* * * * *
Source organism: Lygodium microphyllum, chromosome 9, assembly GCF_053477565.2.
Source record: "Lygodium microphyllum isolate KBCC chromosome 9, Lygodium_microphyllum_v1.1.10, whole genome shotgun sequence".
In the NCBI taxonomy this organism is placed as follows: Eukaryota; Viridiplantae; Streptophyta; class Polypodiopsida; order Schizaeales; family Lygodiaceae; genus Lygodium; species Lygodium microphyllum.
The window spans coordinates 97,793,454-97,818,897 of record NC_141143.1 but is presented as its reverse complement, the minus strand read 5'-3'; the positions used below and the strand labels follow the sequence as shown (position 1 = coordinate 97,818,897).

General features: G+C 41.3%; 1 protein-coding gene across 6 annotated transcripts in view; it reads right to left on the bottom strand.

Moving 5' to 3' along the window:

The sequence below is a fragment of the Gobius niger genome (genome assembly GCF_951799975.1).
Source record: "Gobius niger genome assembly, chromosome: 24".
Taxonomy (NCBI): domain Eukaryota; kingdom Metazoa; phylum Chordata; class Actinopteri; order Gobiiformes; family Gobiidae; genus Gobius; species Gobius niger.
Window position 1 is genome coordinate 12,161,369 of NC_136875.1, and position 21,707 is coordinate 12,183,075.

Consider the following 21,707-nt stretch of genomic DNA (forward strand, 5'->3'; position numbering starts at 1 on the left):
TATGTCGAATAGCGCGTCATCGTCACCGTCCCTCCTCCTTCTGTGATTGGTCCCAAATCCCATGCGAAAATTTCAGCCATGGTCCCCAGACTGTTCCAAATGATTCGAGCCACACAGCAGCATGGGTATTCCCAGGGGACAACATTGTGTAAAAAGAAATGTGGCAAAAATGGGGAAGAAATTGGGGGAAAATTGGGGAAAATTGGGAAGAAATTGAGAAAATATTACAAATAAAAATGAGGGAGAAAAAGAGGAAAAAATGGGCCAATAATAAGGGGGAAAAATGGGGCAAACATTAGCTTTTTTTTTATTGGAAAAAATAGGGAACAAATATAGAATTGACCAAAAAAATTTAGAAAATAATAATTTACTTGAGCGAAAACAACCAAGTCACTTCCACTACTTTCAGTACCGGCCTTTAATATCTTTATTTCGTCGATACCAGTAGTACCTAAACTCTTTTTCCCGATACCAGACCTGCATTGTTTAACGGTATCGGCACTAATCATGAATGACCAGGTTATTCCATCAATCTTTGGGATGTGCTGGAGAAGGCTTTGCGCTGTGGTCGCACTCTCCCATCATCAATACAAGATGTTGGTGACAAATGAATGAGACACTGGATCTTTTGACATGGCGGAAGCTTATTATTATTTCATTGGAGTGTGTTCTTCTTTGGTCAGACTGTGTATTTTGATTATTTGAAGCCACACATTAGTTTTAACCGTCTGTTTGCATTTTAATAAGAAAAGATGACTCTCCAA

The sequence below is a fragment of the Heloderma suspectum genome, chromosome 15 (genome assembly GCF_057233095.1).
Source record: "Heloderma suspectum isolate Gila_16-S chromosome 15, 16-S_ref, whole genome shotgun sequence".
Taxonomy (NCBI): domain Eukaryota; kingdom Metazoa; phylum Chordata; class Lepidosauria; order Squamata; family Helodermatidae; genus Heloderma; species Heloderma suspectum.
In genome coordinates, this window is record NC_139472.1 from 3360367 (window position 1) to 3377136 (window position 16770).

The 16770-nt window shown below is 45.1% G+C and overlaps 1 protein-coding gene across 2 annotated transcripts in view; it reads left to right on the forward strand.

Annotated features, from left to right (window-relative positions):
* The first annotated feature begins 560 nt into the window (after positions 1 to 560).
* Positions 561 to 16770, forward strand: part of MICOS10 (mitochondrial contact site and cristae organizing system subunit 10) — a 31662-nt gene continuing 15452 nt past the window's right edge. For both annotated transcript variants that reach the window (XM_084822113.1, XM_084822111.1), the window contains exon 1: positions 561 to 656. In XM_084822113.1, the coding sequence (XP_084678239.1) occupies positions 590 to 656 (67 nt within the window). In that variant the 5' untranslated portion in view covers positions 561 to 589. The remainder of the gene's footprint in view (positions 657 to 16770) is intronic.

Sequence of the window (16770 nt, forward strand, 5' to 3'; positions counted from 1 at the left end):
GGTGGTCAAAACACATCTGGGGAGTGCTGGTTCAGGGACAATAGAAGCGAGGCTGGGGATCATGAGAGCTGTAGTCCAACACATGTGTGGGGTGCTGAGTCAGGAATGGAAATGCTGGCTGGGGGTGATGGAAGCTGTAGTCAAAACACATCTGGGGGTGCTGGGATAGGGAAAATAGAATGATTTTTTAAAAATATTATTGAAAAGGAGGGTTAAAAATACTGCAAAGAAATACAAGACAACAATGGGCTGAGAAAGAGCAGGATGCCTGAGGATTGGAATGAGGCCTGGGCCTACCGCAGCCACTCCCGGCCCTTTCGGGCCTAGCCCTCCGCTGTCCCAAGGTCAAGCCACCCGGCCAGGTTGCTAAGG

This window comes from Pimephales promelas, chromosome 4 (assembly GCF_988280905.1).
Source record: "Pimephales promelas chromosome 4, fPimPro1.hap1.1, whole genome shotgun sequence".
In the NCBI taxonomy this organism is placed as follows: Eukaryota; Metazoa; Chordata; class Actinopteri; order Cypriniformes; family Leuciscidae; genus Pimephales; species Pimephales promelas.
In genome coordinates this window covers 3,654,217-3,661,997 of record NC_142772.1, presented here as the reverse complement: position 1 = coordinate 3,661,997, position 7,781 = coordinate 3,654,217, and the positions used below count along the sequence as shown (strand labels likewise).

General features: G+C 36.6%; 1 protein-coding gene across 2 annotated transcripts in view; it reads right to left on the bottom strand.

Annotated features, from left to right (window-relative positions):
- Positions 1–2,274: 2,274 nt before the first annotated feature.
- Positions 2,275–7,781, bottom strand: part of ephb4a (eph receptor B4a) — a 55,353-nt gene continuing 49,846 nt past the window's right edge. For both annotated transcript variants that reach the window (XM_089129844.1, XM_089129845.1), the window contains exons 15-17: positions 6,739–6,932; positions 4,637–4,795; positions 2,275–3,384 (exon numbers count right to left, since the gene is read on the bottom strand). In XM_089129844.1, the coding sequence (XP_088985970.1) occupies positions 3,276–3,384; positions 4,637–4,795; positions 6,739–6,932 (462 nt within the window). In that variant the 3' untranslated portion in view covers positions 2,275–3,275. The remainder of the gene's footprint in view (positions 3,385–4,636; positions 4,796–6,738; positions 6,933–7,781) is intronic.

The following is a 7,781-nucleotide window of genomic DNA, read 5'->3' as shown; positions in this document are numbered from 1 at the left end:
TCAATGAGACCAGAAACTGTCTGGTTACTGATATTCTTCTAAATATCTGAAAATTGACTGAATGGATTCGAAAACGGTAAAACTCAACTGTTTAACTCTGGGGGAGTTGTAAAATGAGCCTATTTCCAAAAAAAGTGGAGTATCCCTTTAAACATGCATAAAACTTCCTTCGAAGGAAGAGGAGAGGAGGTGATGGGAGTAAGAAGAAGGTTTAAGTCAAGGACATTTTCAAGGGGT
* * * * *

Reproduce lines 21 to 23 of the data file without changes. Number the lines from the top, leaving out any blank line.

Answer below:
Sequence of the window (16770 nt, forward strand, 5' to 3'; positions counted from 1 at the left end):
GGTGGTCAAAACACATCTGGGGAGTGCTGGTTCAGGGACAATAGAAGCGAGGCTGGGGATCATGAGAGCTGTAGTCCAACACATGTGTGGGGTGCTGAGTCAGGAATGGAAATGCTGGCTGGGGGTGATGGAAGCTGTAGTCAAAACACATCTGGGGGTGCTGGGATAGGGAAAATAGAATGATTTTTTAAAAATATTATTGAAAAGGAGGGTTAAAAATACTGCAAAGAAATACAAGACAACAATGGGCTGAGAAAGAGCAGGATGCCTGAGGATTGGAATGAGGCCTGGGCCTACCGCAGCCACTCCCGGCCCTTTCGGGCCTAGCCCTCCGCTGTCCCAAGGTCAAGCCACCCGGCCAGGTTGCTAAGG

This window comes from Pimephales promelas, chromosome 4 (assembly GCF_988280905.1).